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Spring 1985 · Vol. 14 No. 1 · p. 26 

We Recommend: Conference Resolutions Regarding Political Involvement

Mennonite Brethren General Conference


That members of the church refrain from participation and involvement in the contentions of political parties, but are permitted to vote quietly at elections, and may also vote for “prohibition”

(General Conference Yearbook, 1890, p. 107).


. . . the following practical guidelines regarding a political involvement:

  1. We believe that we should pray for those holding political authority that we may live in peace and quietness (2 Tim. 2:1-2).
  2. We believe that the chief concern of all Christians should be the extension of the Kingdom of Christ. Political involvement can easily become an “entanglement” which defeats this purpose (Matt. 6:33; 2 Tim. 2:4; Matt. 28:18-20).
  3. We believe that government is of God, but that the church should not attempt to ally itself with any specific political ideology or political party, since none is intrinsically Christian (Rom. 13:1-7).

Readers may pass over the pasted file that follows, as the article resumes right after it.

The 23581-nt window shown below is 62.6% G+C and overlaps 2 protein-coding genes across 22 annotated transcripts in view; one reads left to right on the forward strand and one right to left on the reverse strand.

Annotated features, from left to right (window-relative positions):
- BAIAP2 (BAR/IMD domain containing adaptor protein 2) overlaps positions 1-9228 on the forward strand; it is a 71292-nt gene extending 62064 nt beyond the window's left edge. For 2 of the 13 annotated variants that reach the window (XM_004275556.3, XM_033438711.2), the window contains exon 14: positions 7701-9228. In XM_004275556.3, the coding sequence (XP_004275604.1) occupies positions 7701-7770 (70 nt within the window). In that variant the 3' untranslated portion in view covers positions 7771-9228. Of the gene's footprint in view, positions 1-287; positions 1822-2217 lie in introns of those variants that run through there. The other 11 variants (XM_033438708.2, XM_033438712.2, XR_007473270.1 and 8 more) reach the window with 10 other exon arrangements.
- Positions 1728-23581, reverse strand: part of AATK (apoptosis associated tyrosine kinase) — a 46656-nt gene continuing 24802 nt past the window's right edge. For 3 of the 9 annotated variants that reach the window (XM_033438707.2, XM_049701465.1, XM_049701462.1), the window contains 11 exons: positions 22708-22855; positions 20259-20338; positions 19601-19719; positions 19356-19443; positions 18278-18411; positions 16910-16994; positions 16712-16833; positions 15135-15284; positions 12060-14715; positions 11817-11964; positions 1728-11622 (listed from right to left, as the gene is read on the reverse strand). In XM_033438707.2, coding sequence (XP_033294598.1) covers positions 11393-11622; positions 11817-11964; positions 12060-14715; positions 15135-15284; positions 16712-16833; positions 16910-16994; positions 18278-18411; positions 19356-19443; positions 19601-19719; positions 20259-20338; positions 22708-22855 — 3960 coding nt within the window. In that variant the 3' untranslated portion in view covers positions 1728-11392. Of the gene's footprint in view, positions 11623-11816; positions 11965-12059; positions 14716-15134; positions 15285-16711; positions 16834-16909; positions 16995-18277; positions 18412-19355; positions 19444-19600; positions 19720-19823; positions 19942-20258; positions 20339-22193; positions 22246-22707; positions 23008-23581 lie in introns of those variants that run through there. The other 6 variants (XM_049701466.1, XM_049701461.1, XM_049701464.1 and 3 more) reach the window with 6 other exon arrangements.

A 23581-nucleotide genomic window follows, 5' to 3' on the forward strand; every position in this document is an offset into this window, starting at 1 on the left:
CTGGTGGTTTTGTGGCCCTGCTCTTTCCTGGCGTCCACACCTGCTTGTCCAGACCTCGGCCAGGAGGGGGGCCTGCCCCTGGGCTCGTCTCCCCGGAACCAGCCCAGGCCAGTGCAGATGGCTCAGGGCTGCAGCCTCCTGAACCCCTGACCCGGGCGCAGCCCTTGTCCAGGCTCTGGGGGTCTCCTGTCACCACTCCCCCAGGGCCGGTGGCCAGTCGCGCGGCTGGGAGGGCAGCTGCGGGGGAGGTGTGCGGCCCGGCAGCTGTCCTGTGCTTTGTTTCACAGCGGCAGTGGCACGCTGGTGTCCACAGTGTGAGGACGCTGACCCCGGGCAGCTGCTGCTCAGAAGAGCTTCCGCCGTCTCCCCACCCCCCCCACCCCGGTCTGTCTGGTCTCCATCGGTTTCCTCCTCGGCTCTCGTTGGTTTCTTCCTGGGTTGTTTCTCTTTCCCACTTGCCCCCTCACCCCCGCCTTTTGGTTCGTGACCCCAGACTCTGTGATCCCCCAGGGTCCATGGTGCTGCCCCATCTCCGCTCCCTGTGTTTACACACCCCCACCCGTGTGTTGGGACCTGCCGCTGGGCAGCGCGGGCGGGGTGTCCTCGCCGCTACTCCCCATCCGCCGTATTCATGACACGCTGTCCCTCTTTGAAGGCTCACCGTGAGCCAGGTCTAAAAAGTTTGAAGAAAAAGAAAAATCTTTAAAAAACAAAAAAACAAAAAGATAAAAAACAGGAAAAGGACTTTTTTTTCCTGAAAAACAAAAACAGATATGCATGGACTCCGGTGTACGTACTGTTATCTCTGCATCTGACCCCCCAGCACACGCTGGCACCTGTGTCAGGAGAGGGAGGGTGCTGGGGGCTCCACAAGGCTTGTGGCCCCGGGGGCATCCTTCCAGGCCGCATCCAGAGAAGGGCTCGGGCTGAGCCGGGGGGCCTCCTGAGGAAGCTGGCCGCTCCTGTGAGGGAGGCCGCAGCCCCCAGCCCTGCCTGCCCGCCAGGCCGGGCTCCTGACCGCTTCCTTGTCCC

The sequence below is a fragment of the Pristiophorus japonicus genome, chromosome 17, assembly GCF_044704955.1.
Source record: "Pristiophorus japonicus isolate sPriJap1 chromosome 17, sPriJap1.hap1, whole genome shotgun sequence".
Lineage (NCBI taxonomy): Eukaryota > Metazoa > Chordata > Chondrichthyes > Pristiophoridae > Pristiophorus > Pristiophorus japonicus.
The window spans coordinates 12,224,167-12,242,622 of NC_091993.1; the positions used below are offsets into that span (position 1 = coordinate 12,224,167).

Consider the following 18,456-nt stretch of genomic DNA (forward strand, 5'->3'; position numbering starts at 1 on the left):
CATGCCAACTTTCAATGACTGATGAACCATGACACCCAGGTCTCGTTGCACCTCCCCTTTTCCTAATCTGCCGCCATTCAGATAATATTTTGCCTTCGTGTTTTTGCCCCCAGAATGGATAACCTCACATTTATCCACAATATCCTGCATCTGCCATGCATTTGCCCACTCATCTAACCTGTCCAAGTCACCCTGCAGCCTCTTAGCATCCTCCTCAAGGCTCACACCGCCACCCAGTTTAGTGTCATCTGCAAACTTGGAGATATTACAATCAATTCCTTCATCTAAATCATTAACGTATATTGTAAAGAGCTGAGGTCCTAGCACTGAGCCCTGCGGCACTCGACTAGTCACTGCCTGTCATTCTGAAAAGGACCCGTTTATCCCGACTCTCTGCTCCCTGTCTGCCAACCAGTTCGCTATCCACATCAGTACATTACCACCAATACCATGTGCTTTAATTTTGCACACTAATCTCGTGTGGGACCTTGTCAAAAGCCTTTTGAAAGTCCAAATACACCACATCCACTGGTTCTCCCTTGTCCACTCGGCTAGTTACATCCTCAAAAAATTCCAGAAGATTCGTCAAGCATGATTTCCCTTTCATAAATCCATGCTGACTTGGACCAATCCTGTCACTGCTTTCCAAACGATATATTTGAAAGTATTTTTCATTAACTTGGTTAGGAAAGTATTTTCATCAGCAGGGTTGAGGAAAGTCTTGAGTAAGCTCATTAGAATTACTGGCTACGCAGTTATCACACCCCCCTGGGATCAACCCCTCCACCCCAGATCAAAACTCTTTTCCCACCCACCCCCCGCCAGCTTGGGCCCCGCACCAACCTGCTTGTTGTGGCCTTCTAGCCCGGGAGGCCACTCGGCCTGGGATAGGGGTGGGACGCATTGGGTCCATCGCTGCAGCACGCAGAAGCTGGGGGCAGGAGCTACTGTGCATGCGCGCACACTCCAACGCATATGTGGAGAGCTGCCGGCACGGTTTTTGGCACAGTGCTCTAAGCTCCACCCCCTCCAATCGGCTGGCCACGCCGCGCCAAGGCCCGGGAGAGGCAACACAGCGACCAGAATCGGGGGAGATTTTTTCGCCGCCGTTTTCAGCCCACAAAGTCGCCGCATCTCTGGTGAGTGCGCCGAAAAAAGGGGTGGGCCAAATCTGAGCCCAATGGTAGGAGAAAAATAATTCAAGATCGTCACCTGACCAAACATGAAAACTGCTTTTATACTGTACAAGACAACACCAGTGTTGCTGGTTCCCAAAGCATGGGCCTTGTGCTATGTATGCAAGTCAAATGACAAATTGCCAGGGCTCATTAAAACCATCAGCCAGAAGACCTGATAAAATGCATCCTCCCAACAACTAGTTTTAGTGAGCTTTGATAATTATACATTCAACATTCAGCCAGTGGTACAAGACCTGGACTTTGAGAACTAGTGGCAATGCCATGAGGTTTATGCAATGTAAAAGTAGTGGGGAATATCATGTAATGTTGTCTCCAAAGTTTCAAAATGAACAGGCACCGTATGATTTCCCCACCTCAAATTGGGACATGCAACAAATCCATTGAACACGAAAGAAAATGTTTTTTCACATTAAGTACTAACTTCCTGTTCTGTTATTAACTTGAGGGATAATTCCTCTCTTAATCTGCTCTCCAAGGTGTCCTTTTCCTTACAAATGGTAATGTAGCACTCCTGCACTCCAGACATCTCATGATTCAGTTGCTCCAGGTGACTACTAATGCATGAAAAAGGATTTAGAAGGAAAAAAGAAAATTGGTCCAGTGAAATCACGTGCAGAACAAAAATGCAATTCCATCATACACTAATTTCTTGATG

4. We believe that the defense of the political order in general or of a specific political system is not the responsibility or duty of the Christian church (John 18:36).
  5. We believe that the church and its members individually should be constructively critical of the political order, always seeking to promote justice, respect for human dignity, and conditions of peace (James 5:1-6; 1 Peter 3:13-17).
  6. We believe that “super-patriotism” and “militant nationalism” are unbecoming to a Christian. We believe that as Christians we are called to a higher calling and that our primary allegiance is to a heavenly kingdom. Christians ought not to give undivided loyalty to any political unit (Phil. 3:20; Col. 1:13).
  7. We believe that it is proper for Christians to vote, to exert influence on governmental officials (provided that neither means nor ends are unchristian), and also under special conditions to stand for political office if neither the attempt to gain the position or the exercise of its functions requires a compromise of Christian ethics (Col. 3:17) (General Conference Yearbook, 1966, pp. 23-25).

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